‘SD1’ refers to the in-house team at BL known as the Specialist Division. The Rover was their first project.
Designed with simplicity of manufacture in mind, the car was launched in June 1976 in hatchback form only, as a 3.5 litre V8.
It can be considered as the final properly British Rover, as it was the last Rover badged vehicle to be produced in Solihull. Later Rovers would rely largely on Honda engineering.
It was a powerful executive saloon that proved hugely popular for Rover, and in 1977 it won the European Car of the Year title.
But like many BL cars of the era, it did suffer from poor quality construction. In 1977, Motor Magazine praised the vehicle, and highlighted its general excellence, but they reported that their test car suffered from poor door seals and a curious vibration at speed, as well as problems with the ventilation. Another area of concern on early models was flaking paint.
In 1983, Soper and Metge won the Tourist Trophy driving a Vitesse model. Andy Rouse won the '84 British Saloon Championship, whilst Tom Walkinshaw and Win Percy won six rounds of the '85 ETCC in a TWR Vitesse. Kurt Thiim won the '86 DTM Championship in a Vitesse too.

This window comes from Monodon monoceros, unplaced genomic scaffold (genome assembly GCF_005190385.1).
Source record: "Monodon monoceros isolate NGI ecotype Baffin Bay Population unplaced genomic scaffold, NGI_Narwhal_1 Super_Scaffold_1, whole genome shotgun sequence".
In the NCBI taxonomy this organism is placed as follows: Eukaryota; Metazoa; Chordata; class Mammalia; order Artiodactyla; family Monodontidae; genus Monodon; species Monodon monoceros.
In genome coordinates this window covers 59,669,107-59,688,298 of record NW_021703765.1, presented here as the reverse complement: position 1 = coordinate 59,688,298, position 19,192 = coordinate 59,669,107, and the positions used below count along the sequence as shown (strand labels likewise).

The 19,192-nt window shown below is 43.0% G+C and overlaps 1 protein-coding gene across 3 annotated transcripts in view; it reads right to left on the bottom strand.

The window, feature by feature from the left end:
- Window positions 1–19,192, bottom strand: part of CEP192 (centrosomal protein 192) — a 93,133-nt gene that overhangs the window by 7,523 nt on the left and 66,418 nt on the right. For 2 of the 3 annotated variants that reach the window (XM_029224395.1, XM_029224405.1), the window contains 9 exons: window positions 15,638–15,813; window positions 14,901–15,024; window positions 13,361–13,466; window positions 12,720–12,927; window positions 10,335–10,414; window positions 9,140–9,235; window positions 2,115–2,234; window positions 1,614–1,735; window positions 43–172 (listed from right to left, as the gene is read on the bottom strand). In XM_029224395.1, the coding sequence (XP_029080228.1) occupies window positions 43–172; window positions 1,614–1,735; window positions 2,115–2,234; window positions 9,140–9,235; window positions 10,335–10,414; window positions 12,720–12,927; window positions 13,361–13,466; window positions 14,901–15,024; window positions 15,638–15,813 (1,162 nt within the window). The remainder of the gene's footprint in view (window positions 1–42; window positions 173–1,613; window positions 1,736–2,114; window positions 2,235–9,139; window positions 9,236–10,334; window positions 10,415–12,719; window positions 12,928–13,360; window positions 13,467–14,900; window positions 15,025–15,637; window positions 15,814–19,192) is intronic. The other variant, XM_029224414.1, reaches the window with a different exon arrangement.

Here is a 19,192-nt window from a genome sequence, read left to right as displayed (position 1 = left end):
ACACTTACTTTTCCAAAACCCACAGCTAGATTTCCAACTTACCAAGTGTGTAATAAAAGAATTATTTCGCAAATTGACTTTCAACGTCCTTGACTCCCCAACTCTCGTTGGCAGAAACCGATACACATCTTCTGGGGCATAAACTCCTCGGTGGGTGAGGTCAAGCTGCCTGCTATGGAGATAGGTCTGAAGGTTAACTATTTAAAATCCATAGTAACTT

The SD1 was particularly popular with the Police, especially in V8 form, so much so that some forces stockpiled them when it was announced that production would cease.
Most importantly, of course, John Steed in The New Avengers and George Cowly in The Professionals used Rover 3500 models.
With a sealed bodyshell, Cult's resin replica looks totally faithful to the original car, with correctly proportioned panel gaps and closures. It's a terrific replica of a car that many of us remember fondly from the seventies and eighties.
Shop for the 1:18 1976 ROVER 3500 SD1